Re: Candidacy: Emmanuele Bassi
- From: Emmanuele Bassi <ebassi gmail com>
- To: Luca Ferretti <lferrett gnome org>
- Cc: foundation-list gnome org
- Subject: Re: Candidacy: Emmanuele Bassi
- Date: Sun, 22 May 2011 13:23:09 +0100
On 2011-05-22 at 02:59, Luca Ferretti wrote:
some of these questions are technical in nature; I do have a technical
opinion in these matters, but it's not part of the Foundation's mandate,
nor it's why I'm running for the board. if I just wanted to have a GNOME
ISO, I'd probably JFDI and punch my way through it — but that would still
not be the reason to run for the board.
my ideas about GNOME OS and how to get there as part of the board are
related to communication with various levels of contributors and users;
to facilitate the creation of infrastructure (both in terms of teams and
applications); and to help define the scope of the goal. choosing the
applications to promote is (already) part of the marketing team mandate;
creating a buildable environment is already part of the release team
mandate; doing QA is already part of the bugsquad team mandate. making
their job easier *is* part of the foundation.
> You said you hope to have an official GNOME OS ISO, so...
we actually had two during the 3.0 alpha and beta, based on two
> Do you think we'll have to create a "gnome iso maker team"?
it should be part of the release process itself, so deferred to the
> How do you think we should select extra software (where
> extra software means stuff useful to day to day usage, even
> command line utilities, but not strictly needed to build and run
> GNOME OS)?
the marketing team is already tasked to identify and promote
GNOME-compliant applications on the website. having those applications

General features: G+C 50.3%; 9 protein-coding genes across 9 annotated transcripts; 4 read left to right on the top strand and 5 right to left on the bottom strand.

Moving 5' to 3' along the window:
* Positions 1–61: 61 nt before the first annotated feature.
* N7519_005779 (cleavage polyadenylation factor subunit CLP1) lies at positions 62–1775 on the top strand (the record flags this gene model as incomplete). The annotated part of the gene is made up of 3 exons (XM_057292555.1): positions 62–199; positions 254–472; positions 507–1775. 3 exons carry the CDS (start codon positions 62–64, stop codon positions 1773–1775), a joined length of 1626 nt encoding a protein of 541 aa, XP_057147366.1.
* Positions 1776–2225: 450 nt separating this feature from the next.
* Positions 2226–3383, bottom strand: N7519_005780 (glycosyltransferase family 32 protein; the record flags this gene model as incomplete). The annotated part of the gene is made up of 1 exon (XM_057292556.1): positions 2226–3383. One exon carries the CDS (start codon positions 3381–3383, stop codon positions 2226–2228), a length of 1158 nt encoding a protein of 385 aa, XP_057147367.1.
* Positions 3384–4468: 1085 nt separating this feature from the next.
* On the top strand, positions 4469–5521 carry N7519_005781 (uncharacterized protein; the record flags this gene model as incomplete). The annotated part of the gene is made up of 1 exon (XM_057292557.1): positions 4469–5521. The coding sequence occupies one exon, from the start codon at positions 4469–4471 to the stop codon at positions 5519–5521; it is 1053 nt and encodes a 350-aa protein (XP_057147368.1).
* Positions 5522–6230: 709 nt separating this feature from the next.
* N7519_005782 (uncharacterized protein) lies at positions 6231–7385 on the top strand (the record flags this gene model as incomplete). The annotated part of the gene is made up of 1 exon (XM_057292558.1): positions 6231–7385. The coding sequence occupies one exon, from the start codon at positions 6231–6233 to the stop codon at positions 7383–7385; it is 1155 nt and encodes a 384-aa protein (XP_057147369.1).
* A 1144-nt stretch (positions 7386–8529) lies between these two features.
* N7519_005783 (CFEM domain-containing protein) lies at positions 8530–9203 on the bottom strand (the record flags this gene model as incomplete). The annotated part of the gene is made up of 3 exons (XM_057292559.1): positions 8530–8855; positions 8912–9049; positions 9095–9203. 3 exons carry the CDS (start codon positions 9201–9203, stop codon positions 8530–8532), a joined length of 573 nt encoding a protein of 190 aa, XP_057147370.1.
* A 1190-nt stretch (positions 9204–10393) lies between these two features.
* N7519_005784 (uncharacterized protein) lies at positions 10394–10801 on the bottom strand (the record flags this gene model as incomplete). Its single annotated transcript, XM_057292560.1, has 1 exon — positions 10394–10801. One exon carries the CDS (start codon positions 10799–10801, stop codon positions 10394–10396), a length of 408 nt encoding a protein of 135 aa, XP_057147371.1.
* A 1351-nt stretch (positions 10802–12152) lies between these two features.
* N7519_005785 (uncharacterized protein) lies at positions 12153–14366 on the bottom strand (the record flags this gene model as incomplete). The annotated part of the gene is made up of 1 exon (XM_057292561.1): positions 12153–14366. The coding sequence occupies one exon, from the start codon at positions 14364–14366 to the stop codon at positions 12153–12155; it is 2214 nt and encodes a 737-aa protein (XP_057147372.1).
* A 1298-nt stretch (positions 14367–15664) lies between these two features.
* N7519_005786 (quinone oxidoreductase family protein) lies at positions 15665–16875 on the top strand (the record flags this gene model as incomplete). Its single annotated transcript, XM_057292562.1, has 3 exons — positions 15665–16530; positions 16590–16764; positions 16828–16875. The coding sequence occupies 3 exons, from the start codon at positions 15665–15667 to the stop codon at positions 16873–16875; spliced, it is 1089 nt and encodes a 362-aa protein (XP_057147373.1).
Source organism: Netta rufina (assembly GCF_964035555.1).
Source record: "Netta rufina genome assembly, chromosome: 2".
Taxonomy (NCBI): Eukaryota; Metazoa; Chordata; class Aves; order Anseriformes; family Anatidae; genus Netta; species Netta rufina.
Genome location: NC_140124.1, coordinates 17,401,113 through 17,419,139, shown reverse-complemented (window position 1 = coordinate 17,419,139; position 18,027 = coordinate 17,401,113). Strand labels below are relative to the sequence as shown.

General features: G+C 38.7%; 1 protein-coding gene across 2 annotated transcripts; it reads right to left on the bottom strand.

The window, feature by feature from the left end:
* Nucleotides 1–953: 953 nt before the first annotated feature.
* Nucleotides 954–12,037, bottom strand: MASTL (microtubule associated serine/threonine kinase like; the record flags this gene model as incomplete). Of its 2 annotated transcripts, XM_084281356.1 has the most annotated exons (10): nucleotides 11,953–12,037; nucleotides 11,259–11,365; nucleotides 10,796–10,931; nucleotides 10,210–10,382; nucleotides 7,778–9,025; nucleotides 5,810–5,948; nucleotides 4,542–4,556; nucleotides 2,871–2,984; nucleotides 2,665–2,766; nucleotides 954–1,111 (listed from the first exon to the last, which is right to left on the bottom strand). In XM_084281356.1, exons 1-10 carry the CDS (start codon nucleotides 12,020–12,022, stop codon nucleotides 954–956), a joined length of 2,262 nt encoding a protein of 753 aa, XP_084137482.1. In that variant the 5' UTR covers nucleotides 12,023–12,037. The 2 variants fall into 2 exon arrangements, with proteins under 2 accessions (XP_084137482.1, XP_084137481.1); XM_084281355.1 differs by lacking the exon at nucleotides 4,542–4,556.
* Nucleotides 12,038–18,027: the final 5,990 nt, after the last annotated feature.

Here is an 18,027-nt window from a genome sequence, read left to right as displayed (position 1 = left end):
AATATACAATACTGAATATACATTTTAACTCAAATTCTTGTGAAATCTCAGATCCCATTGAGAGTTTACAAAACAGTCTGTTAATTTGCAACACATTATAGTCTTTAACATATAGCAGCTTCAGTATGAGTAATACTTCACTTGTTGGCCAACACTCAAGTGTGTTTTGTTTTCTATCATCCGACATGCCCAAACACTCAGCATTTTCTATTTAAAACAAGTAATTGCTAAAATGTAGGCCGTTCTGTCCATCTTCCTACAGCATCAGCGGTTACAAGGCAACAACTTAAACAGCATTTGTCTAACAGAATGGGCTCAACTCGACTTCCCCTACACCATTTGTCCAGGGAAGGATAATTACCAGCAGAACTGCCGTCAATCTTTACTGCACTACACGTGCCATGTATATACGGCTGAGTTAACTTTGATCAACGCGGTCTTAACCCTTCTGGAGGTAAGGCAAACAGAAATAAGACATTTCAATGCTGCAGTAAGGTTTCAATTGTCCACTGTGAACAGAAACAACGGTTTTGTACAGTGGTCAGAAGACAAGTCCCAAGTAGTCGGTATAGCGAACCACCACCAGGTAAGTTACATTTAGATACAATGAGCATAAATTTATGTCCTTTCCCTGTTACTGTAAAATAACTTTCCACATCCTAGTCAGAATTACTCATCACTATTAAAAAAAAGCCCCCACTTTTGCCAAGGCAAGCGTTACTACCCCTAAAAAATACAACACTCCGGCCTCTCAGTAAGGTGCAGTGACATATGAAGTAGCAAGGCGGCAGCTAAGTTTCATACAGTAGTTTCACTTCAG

available for the users would obviously be part of the process.
> And, related, should we define a policy to provide security
> updates for extra software and non-GNOME software in
> GNOME OS?
this is really a technical question.
security updates make sense if you are not running bleeding edge
software; otherwise they are know as just "updates". the GNOME OS ISO
would always be the latest version of GNOME, as defined by the release
process. should we tweak the release process and make it shorter? should
we adopt a rolling release scheme? these are interesting questions, and
their answer is not for the Foundation to give.
> How should we test all the stuff needed for a first class experience
> (hardware support, drivers, ecc)?
QA is a fundamental issue. right now we rely on "the kindness of
strangers" to test and report bugs. obviously, we'll still need to do
that: we simply cannot test any hardware combination; but we'll also
need some way of determining hardware combinations that work and track
regressions on those.
a small subset of netbooks and laptop models, would already be enough;
when we were developing Moblin for netbooks we tested on three/four
different models of different OEMs. it was obviously easier, because the
hardware matrix was smaller; but it can be bootstrapped in the same way
in GNOME, and improved with time to include other platforms. the
Foundation should even provide facilities for shipping donated hardware
to developers working on low-level elements of the stack.
> Which resources (servers, machines, bandwidtht) will this
> GNOME OS ISO needs?
we do have bandwidth and servers; I cannot tell you how much we'll need
because I haven't run a full analysis. I'm sure that Frederic Peters
will be able to tell you how much bandwidth was consumed by the GNOME
3.0 alpha and beta ISO.
> Do you suggest to "rebase" it on existing distro or create it
> from scratch?
we can "rebase" it on different distributions — depending on the amount of
resources we have. by specifying a set of minimum requirements from the
bottom to the top of the stack, it's not even a case of "rebasing".
as for "starting from scratch": there are build systems that generate
images: SuSE has OBS (which I used as part of my work on Moblin and
MeeGo); Fedora has its own build system; even Debian has its own. the
barrier to create a distribution is pretty low, these days.
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